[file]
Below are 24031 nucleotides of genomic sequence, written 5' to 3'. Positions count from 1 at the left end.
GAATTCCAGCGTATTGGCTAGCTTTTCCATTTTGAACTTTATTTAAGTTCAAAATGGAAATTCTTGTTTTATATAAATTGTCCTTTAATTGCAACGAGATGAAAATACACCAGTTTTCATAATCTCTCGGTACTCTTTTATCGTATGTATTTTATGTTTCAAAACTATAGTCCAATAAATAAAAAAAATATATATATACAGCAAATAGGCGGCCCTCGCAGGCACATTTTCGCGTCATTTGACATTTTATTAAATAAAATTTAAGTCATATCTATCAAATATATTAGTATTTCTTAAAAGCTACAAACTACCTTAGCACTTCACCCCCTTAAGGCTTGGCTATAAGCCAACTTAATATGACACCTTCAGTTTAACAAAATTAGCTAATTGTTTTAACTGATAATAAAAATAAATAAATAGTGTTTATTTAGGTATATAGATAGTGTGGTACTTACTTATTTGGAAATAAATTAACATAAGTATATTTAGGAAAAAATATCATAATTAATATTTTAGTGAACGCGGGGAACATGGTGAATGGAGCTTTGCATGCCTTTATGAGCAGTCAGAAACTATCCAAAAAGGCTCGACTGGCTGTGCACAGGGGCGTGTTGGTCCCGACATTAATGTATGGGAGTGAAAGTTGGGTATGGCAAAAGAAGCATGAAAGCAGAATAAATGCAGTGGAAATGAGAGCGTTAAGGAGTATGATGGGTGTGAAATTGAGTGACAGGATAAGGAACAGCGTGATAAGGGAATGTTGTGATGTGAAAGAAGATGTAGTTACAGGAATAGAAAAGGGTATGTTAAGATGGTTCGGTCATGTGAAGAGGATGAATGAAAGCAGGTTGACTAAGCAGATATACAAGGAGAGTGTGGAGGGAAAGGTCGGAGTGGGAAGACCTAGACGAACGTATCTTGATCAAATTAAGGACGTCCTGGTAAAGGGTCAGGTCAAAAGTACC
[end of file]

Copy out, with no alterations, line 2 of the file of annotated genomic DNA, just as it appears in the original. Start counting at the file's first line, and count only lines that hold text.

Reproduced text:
GAATTCCAGCGTATTGGCTAGCTTTTCCATTTTGAACTTTATTTAAGTTCAAAATGGAAATTCTTGTTTTATATAAATTGTCCTTTAATTGCAACGAGATGAAAATACACCAGTTTTCATAATCTCTCGGTACTCTTTTATCGTATGTATTTTATGTTTCAAAACTATAGTCCAATAAATAAAAAAAATATATATATACAGCAAATAGGCGGCCCTCGCAGGCACATTTTCGCGTCATTTGACATTTTATTAAATAAAATTTAAGTCATATCTATCAAATATATTAGTATTTCTTAAAAGCTACAAACTACCTTAGCACTTCACCCCCTTAAGGCTTGGCTATAAGCCAACTTAATATGACACCTTCAGTTTAACAAAATTAGCTAATTGTTTTAACTGATAATAAAAATAAATAAATAGTGTTTATTTAGGTATATAGATAGTGTGGTACTTACTTATTTGGAAATAAATTAACATAAGTATATTTAGGAAAAAATATCATAATTAATATTTTAGTGAACGCGGGGAACATGGTGAATGGAGCTTTGCATGCCTTTATGAGCAGTCAGAAACTATCCAAAAAGGCTCGACTGGCTGTGCACAGGGGCGTGTTGGTCCCGACATTAATGTATGGGAGTGAAAGTTGGGTATGGCAAAAGAAGCATGAAAGCAGAATAAATGCAGTGGAAATGAGAGCGTTAAGGAGTATGATGGGTGTGAAATTGAGTGACAGGATAAGGAACAGCGTGATAAGGGAATGTTGTGATGTGAAAGAAGATGTAGTTACAGGAATAGAAAAGGGTATGTTAAGATGGTTCGGTCATGTGAAGAGGATGAATGAAAGCAGGTTGACTAAGCAGATATACAAGGAGAGTGTGGAGGGAAAGGTCGGAGTGGGAAGACCTAGACGAACGTATCTTGATCAAATTAAGGACGTCCTGGTAAAGGGTCAGGTCAAAAGTACC